Supposedly, we’d prepared very well for bringing the girls here to Hawaii. It’s pretty complicated, and quite expensive, and with very rigid requirements. It didn’t go quite as planned.
First, Disa had a hot spot on her back that made the vet in Missouri refused to give her a health certificate. No one here could believe that — it’s not contagious, was small, being treated, etc. Oh, well, they’ll try again in 10 days and hope it’s cleared up by then. Still, what a pain in the ass.
Then, evidently the crew at the United Cargo facility in Kansas City was incompetent. Frank had grumbled at me while it was in progress, mentioning room temperature IQs and taking over two hours to complete the process of checking the two girls in, but I had assumed that at least they eventually got the stuff correct.
That was wildly incorrect. The paperwork was completely fucked up. Instead of a health certificate for each girl, they had two for Gaela, none for Stina, and instead of the original signed certificate, it was a copy. That’s unacceptable in Hawaii, who insists on an original, signed in blue ink. Oy.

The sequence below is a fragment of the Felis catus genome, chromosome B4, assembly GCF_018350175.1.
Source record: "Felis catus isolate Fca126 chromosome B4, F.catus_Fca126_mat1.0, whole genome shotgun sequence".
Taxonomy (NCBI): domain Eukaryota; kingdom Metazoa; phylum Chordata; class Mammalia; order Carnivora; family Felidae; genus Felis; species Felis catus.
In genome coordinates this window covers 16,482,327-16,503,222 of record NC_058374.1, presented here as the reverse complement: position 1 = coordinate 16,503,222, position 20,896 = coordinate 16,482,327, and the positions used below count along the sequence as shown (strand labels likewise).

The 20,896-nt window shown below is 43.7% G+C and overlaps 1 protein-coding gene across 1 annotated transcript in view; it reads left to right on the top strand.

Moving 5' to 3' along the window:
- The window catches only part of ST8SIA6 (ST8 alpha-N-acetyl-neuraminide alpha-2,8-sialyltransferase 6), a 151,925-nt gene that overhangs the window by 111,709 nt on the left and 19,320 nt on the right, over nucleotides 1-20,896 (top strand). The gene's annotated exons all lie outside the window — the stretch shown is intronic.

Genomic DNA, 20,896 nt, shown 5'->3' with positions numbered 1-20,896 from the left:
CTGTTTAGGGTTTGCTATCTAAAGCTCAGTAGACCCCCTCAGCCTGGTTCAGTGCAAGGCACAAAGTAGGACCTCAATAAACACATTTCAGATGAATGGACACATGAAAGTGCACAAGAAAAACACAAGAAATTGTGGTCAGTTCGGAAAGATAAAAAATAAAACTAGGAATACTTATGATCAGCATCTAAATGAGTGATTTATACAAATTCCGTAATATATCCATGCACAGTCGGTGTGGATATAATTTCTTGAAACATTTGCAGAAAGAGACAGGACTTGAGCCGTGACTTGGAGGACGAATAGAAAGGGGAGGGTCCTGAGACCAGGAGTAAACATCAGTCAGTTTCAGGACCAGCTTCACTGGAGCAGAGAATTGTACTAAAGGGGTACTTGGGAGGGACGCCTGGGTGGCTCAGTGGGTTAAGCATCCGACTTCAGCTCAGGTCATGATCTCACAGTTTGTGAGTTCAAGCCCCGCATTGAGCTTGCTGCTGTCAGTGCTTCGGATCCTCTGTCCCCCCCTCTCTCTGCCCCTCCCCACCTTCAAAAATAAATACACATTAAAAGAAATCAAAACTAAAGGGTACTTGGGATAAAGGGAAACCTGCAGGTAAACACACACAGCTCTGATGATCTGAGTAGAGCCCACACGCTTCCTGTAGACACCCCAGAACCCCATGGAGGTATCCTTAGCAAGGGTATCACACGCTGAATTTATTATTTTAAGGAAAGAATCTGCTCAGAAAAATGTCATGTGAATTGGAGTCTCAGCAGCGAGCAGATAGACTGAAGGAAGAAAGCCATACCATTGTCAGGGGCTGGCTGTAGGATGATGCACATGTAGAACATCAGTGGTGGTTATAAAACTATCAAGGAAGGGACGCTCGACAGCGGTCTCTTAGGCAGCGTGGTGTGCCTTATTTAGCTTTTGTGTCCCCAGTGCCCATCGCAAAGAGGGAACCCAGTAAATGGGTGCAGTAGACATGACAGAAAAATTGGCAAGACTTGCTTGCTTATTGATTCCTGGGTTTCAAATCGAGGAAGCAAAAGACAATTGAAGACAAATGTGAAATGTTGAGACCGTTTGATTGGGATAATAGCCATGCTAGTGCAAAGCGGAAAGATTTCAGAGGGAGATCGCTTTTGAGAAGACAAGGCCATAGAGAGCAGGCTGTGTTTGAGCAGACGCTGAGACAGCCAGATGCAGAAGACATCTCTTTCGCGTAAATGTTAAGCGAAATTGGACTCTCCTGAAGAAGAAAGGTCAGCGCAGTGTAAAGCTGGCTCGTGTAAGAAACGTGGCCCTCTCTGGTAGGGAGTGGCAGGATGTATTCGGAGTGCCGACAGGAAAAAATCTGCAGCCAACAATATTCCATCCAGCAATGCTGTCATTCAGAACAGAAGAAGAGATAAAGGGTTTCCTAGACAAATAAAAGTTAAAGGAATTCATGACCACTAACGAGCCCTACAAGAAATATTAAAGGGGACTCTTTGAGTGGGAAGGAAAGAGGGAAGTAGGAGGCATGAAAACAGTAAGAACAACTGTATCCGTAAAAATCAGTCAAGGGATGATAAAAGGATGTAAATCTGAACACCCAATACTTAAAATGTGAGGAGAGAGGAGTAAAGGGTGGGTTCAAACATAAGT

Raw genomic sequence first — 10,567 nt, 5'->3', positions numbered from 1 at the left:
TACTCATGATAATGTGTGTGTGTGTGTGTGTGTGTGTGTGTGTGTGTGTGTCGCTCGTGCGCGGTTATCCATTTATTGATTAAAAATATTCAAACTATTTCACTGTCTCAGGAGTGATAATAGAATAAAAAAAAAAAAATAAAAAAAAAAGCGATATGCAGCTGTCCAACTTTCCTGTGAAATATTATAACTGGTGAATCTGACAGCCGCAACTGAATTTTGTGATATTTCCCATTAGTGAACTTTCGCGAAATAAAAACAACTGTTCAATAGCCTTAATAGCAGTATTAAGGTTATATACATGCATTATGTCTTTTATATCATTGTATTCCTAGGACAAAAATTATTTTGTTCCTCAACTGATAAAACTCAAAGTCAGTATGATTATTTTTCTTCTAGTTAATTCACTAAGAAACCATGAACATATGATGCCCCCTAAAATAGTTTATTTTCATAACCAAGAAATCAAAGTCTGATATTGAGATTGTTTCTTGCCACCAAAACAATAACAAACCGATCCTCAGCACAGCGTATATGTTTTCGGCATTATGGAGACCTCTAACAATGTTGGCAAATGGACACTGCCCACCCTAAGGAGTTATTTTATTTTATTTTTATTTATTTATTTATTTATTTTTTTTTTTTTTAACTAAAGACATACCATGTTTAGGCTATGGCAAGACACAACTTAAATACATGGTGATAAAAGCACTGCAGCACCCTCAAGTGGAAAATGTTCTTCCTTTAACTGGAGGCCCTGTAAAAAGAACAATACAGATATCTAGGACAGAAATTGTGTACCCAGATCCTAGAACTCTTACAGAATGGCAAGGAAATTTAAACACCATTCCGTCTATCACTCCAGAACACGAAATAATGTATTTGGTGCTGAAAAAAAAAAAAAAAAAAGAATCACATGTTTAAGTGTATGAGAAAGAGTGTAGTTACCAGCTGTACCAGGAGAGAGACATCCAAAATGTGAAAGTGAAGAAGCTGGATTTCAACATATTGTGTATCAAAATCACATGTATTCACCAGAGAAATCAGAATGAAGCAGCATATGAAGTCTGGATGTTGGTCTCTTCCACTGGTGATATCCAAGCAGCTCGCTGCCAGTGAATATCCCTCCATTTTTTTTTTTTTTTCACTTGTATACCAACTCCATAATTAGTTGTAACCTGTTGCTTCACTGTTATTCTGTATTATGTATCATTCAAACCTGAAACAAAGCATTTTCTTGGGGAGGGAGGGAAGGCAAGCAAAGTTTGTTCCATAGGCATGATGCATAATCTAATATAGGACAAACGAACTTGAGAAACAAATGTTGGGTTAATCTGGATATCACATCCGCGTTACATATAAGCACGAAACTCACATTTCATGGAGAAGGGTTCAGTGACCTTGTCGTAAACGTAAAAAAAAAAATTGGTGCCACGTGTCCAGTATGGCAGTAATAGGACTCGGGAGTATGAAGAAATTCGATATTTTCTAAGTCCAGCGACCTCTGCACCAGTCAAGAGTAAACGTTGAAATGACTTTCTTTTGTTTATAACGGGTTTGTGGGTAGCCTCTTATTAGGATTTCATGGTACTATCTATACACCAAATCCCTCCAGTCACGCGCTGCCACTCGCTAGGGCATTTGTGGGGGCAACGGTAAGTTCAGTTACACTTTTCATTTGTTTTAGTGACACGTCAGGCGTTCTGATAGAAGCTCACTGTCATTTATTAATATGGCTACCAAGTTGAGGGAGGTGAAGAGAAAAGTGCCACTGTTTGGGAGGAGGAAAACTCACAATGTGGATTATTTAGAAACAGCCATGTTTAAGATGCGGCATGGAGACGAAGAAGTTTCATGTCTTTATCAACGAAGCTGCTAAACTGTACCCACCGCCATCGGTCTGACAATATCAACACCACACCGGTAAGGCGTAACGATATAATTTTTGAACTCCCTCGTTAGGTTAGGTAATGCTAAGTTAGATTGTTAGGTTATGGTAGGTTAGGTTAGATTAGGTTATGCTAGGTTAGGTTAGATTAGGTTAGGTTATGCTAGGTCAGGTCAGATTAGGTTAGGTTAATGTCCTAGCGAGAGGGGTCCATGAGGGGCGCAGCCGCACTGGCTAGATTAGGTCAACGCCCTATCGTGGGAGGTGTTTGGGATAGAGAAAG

Because of the time difference, everything in Missouri was closed, so it wasn’t like they could fax or email the right paperwork, and Hawaii wouldn’t accept faxed or emailed copies anyway.
The hardest part of all of this is that it was discovered with the girls in the crates, listening to me being questioned. So they spent 45 minutes crying and whining and wanting to get out and be with me, shaking and upset. It was miserable for all concerned, but mostly for them, and I felt so bad for them.
I was really worried that they wouldn’t release the girls to me, but it was finally decided that I could go to the vet here and have an exam for each and a new health certificate issued that Hawaii would accept.
So we rushed over to the vet’s office, waited around while they fit us into their busy schedule, paid the money for a very pro forma exam, and finally got onto the road to home.
The poor girls were so upset and confused. I stopped a few places along the way to let them at least stretch their legs, but all they would do was cling to me for a while.
They are so resilient, though. It’s only been a couple of days, and they are happy as can be. Still very clingy, but I’m okay with that. They are still very quiet — very few sounds at all, no barking. I’ve walked them around the farm quite a bit, they’ve met mongoose already and are on the job. This morning, I took them to Whittington Park, and they met the ocean. They would barely stay in and swim at all, and were far more interested in chasing mongoose trails and running.
I’m so glad they are here, and can’t wait for Disa to arrive. Maybe then we’ll get some happy video!